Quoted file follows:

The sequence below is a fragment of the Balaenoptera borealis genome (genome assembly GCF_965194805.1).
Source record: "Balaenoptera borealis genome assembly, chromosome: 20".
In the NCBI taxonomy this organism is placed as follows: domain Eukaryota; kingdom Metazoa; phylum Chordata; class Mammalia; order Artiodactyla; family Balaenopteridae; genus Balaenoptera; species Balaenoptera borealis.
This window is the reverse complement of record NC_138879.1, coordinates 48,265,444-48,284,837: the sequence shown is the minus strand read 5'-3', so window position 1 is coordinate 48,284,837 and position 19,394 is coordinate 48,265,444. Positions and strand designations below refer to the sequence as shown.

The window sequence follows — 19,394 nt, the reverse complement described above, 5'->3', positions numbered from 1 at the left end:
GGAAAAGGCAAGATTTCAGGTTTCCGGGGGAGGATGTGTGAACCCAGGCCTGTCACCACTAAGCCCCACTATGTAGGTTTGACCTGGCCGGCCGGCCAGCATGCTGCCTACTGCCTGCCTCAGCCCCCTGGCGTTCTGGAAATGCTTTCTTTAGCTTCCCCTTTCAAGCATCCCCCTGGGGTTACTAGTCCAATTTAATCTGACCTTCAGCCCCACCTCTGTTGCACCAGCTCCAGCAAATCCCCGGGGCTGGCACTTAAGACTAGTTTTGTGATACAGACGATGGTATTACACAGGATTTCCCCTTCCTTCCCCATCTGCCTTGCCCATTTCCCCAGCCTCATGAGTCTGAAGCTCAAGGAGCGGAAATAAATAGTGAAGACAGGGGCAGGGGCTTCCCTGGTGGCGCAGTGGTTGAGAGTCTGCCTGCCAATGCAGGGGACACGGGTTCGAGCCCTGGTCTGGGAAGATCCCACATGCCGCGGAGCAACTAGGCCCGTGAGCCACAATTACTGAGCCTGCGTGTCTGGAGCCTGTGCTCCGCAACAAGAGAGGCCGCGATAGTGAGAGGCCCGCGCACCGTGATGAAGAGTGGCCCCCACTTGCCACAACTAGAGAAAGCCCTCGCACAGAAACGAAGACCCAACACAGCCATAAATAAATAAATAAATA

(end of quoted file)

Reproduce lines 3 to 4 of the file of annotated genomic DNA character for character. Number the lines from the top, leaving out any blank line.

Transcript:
In the NCBI taxonomy this organism is placed as follows: domain Eukaryota; kingdom Metazoa; phylum Chordata; class Mammalia; order Artiodactyla; family Balaenopteridae; genus Balaenoptera; species Balaenoptera borealis.
This window is the reverse complement of record NC_138879.1, coordinates 48,265,444-48,284,837: the sequence shown is the minus strand read 5'-3', so window position 1 is coordinate 48,284,837 and position 19,394 is coordinate 48,265,444. Positions and strand designations below refer to the sequence as shown.